North Carolina is famous for barbecue and Piedmont-style blues, not the birth of bebop. But without its contributions, jazz would be a horse of an entirely different color.
The supernatural Thelonius Monk was born in Rocky Mount, N.C. John Coltrane — considered by many jazz historians the most influential jazz musician of the 20th century — came from Hamlet, N.C. Thirty miles away, just across the South Carolina line, Dizzy Gillespie was born.
Acclaimed bebop drummer Max Roach began playing in his mother’s gospel group in New Land, N.C., and went on to perform with such greats as Charlie Parker, Dizzy Gillespie, Duke Ellington and Miles Davis. Many renowned jazz players, in fact, got their musical start in African-American churches in the South. Spontaneous, raw, ecstatic emotional expression was encouraged and inspired during call-and-response interplay with an animated gospel preacher.
“When I studied music in Africa, there would be an elder, a master drummer, who would play and the other drummers would take turns responding,” explains Taylor Davis, percussionist with the Take ‘N Back Quartet.
“The back-and-forth playing is a language of drumbeats,” he continues. “That’s the ancient system upon which call-and-response structures are based. It was a form of communication and it was a form of emotional expression. You see the same kind of structure in old-timey mountain music, in bluegrass, in blues, and of course in the old field hollers and gospel singing of the deep South. Someone who is an elder will play or sing or preach and then others will respond to them, either as a group or as individual soloists.”
Philip Whack, Take ‘N Back’s fiercely innovative sax player, performs regularly in a mountain gospel church not far from Asheville. He and the other band members aspire to celebrate North Carolina’s jazz-roots heritage — but they prefer to do it without playing music that sounds like a mere relic of the past. So they’ve applied for a government arts grant to fund their efforts to bring talented jazz composers to this area. They’re hoping to create a jazz forum, where artists can feel free to perform avant-garde, original music in a supportive and inspiring environment.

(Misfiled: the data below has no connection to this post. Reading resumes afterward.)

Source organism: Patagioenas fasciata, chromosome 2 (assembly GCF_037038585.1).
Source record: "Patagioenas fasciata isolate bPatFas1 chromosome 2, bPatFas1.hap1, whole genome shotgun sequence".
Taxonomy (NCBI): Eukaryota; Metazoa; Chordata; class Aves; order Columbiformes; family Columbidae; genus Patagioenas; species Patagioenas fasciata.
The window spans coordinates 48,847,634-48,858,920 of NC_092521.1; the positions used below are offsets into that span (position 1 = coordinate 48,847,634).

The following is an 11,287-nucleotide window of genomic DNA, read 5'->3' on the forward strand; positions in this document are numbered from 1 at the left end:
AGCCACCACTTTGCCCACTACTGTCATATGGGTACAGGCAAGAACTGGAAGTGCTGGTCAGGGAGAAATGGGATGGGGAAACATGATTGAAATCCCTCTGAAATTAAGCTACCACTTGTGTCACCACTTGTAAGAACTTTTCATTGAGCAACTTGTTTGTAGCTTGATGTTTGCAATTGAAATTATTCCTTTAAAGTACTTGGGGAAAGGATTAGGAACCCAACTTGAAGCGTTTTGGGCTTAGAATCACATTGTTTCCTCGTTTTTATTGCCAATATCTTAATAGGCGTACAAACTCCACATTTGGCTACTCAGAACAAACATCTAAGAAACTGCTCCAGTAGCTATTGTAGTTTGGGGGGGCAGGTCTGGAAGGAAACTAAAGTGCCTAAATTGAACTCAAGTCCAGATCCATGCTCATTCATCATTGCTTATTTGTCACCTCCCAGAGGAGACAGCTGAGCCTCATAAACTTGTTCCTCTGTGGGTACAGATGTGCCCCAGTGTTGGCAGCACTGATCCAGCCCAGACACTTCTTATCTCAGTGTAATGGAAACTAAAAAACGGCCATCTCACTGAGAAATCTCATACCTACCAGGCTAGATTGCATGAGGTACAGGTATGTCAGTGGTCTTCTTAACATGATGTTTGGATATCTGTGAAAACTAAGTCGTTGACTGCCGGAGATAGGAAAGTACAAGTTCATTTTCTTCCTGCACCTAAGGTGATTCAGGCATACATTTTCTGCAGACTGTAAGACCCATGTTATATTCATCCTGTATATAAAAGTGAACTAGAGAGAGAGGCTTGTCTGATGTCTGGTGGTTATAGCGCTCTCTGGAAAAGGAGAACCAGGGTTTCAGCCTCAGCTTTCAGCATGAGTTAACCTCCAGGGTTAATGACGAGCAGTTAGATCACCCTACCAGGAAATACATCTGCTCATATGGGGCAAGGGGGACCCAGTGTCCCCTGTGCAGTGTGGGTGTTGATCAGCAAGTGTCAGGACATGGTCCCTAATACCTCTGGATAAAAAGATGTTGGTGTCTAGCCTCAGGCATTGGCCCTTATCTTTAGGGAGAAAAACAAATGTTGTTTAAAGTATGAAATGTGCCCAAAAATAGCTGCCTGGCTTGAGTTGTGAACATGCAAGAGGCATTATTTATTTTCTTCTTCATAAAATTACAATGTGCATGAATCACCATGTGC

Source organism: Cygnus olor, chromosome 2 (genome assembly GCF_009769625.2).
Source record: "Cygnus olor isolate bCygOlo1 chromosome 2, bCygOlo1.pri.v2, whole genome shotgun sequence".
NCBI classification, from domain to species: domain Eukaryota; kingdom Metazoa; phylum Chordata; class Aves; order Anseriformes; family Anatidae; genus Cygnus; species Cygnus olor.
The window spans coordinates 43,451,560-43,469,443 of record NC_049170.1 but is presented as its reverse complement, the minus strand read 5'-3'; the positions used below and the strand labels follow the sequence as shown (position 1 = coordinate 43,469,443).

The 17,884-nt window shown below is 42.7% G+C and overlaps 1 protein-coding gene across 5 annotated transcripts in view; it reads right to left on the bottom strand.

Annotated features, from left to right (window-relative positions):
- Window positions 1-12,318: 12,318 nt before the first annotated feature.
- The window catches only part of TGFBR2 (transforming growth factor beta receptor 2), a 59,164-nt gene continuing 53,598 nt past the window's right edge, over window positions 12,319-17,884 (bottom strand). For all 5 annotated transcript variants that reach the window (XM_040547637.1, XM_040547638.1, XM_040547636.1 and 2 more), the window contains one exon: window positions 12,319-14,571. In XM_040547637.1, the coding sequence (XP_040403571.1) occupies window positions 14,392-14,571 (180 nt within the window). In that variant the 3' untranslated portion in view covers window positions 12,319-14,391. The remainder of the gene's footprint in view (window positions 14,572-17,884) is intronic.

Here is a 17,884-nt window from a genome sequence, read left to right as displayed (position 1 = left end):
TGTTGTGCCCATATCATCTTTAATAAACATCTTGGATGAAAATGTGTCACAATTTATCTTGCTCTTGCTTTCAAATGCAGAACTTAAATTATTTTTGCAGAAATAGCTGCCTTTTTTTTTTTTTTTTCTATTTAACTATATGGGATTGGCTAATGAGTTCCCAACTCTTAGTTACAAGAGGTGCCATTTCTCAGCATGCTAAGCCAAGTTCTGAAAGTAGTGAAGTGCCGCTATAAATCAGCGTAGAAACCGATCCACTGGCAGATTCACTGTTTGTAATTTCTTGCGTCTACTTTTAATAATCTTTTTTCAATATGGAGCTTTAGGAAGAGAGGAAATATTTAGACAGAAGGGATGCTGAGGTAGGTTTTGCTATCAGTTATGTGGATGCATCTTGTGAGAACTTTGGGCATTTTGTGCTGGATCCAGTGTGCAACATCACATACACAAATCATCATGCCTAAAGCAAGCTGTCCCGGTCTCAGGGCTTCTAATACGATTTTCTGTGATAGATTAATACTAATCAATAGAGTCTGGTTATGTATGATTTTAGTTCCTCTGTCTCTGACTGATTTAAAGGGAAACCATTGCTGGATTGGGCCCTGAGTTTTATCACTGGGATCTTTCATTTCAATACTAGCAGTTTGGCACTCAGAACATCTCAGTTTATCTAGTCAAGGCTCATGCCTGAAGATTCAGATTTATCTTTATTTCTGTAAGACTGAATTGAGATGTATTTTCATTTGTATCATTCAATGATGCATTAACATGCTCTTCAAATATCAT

“With proper funding, we could bring an experienced composer like Chick Corea here, for example, to collaborate with other musicians in a composer’s forum,” says Davis. “That kind of opportunity is sorely lacking in this area, and we want to create it to attract jazz artists who are looking for places to experiment with new compositions.”
Take ‘N Back’s first CD, which will be released this week, was recorded live to capture the essential feel of the music. It’s an exquisite, energetic listen combining original tunes with fresh emotional improv.
The group likes to play off a central theme; Davis explains that “freedom doesn’t mean no structure, but real freedom comes from having a structure and playing whatever you want to over the top of it, while adhering to it. We might take a theme and play with it while individually adjusting our viewpoints to the melody structure. But we aren’t all doing solos at the same time. It’s like you open up your ears and play your own interpretation of the tune, but you are listening to the other players and you’re influencing each other the whole time, while challenging yourselves to adhere to an underlying theme.” The themes are often based upon immediate physical surroundings, not just musical scores, according to Davis.
“Jazz is a musical representation of the environment, and of the times,” he offers. “A composer might take inspiration from the sound of a bird singing in a tree, the rhythm of a train passing by, or the noise of people hanging out on the street corner. Nowadays much of what we hear as jazz is the old standards from the ’30s and ’40s, which were based upon the soundscapes of that particular time and place.
“But we also need to play our own soundscapes, our own compositions from today, instead of just playing covers of old pop tunes or jazz standards,” Davis stresses.
One problem for contemporary jazz composers is that pop music today is generally mediocre, says Take ‘N Back bassist Mike Holstein, who composed some of the tracks on the new CD along with Sam Macy, the group’s guitarist. “You have these songs based on just a couple of basic chords, and it leaves no room for a jazz player to do anything with it,” he explains. “There aren’t any interesting chord progressions or melodies. You can’t play over it or blow against it because there’s nothing there to work with. Lots of the old standards were at least built upon pop music that had some musical sophistication. These days most of the pop music you hear is so bland that there is no room to jazz it up.
“I think some people see jazz as just another job,” Holstein continues. “And I have no problem with someone playing music for a job, but when you play watered-down, recycled pop tunes without any feeling, that’s not jazz. You see it all the time. Someone opens a restaurant to serve seafood and they think jazz would complement the decor, the way a stuffed blue marlin on the wall might. It’s lifeless.”